The US has just had a release of the 2017 National Assessment of Educational Progress (NAEP) results. They are not good. Of grade 8 pupils in public schools, 65% failed to meet proficiency standards in reading, and 67% failed to meet proficiency standards in mathematics. This is a serious problem, and it is worth getting to the bottom of it.
Doing a multiple regression on average state grade 8 reading scores, the politics of the state governor has no effect (p = 0.67). States vary enormously in the money they spend on education, ranging from $6,575 per pupil in Utah to $21,206 per pupil in New York. This makes no difference either (p = 0.93). What does make a difference is the state poverty rate (R2 = 0.49, p = 0.000000014).
For grade 8 mathematics scores, the story is similar. Politics of the state governor (p = 0.76) and money spent on education (p = 0.51) have no effect, but the state poverty rate does (R2 = 0.55, p = 0.0000000008).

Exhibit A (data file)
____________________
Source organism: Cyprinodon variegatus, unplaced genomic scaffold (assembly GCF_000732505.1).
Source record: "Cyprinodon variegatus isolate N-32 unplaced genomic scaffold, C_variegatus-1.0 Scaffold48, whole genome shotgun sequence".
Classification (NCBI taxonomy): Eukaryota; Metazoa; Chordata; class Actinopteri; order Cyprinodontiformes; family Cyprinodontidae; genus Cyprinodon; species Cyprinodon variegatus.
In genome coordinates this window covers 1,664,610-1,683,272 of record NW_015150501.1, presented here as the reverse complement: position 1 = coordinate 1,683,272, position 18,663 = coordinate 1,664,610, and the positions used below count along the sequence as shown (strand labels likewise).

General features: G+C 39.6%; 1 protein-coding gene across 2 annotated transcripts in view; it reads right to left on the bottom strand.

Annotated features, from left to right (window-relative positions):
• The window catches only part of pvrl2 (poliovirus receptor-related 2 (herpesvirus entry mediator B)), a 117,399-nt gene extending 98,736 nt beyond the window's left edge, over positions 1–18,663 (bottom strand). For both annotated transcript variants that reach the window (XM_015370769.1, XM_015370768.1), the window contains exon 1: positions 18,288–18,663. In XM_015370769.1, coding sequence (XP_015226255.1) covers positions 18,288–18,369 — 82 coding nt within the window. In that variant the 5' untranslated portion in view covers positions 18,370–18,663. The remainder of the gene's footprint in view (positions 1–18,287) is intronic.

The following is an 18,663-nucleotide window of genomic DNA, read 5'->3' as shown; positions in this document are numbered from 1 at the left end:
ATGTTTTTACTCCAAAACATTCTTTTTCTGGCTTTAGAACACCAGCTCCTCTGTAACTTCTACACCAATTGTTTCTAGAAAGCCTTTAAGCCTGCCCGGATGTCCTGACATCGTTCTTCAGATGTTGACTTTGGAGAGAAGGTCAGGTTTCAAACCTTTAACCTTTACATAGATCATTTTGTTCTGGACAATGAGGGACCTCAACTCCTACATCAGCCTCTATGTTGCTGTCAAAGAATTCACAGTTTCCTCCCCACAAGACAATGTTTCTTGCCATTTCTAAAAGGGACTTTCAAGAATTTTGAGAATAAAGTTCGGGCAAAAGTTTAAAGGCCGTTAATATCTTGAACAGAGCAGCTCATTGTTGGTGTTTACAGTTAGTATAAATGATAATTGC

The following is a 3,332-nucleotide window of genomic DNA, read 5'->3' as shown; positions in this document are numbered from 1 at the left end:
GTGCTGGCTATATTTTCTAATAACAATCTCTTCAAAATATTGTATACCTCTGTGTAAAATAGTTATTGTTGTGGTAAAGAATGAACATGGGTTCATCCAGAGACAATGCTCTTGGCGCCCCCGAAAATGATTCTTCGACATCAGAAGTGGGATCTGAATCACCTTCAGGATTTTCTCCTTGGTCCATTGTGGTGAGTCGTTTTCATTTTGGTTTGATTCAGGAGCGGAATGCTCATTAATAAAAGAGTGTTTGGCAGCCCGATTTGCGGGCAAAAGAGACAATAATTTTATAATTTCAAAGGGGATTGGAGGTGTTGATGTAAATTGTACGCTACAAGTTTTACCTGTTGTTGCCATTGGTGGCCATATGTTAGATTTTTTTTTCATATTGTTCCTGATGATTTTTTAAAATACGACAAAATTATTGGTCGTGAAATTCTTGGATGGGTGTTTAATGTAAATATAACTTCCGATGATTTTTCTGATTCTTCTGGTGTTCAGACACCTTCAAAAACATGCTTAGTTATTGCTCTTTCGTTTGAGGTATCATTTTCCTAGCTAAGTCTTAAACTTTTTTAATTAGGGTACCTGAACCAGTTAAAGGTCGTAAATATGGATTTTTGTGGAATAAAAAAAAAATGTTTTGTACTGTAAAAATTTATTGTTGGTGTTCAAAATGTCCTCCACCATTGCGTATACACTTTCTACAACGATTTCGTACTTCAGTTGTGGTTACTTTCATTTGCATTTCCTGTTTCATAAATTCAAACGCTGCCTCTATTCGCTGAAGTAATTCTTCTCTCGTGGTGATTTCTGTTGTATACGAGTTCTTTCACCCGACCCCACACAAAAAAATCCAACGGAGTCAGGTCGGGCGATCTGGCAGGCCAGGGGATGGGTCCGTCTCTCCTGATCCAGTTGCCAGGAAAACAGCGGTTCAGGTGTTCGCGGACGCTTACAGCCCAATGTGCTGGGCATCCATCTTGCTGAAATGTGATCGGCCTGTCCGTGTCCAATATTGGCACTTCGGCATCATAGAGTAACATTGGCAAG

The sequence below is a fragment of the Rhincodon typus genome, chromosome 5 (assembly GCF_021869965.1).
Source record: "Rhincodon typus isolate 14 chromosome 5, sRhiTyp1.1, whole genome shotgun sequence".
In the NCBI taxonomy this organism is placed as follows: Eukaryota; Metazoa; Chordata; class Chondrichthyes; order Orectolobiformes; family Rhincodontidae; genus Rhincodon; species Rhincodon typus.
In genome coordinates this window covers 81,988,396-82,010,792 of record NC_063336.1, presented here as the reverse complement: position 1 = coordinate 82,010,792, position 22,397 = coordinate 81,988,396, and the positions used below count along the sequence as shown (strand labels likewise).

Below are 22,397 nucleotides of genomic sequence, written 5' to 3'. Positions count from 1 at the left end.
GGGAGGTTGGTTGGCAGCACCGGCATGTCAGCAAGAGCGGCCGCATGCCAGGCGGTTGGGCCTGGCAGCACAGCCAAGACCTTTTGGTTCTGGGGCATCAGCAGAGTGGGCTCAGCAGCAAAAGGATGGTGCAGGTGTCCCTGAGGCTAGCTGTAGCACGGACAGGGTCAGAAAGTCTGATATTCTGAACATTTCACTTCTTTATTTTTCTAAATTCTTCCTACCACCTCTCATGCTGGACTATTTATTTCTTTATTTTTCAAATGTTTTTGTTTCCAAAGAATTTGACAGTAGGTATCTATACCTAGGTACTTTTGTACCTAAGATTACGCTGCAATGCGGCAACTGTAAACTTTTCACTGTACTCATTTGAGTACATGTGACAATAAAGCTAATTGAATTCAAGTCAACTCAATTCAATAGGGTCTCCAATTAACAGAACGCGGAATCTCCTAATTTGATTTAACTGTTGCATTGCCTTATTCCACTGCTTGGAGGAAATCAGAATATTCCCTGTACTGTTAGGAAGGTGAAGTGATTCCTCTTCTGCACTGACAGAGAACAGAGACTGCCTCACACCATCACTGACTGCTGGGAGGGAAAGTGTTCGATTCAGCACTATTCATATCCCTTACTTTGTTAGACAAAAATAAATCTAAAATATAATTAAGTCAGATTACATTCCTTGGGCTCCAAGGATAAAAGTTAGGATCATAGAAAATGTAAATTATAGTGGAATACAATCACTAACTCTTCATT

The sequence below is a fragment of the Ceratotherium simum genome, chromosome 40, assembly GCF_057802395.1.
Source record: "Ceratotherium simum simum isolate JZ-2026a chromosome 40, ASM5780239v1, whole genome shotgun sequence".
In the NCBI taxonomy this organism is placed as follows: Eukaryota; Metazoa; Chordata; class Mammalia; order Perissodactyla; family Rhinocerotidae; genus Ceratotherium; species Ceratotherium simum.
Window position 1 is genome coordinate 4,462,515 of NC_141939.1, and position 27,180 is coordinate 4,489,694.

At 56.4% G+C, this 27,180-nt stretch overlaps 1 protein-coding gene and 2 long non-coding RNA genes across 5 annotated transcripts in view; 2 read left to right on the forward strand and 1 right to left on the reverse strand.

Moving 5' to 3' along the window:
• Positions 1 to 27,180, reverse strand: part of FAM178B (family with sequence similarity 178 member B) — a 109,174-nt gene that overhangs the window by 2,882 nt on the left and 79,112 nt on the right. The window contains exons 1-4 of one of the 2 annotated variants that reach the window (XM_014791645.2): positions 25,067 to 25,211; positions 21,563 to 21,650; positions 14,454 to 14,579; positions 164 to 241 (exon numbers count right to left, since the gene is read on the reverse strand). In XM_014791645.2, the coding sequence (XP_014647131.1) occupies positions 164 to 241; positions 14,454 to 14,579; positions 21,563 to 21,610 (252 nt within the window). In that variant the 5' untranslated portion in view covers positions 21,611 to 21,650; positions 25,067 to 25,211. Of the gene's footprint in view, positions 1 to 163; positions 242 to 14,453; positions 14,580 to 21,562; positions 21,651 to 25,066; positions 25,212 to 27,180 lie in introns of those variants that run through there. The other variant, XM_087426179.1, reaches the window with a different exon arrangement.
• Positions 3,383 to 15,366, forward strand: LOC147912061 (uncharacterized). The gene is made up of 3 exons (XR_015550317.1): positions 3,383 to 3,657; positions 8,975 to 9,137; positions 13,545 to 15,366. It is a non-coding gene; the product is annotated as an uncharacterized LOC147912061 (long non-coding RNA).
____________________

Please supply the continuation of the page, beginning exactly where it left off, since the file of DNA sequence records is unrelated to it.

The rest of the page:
Clearly, poor children do much less well in school, and spending money on schools does not address the problem. Why do poor children do less well in school? Research shows that on day one, poor children have a cognitive and behavioural disadvantage. Poor children eat less well. Poor children are starved of words, because their parents, on average, spend less time talking, singing, and reading to them.
The problems lie at home; the solutions must also lie at home. Rather than spending more money in schools, the US seems to need more assistance to parents at home. For example, the State Library of Queensland has started a wonderful Dads Read programme in Australia. Bookstart in the UK offers a free pack of books to children at 0–12 months and at 3–4 years. Also helpful would be guides to teaching number skills, guides to nature walks, discounts for families at museums, and other assistance in STEM areas (I’m start to feel like it’s time to write another children’s book). Surely this problem with reading and mathematics needs to be addressed with urgency!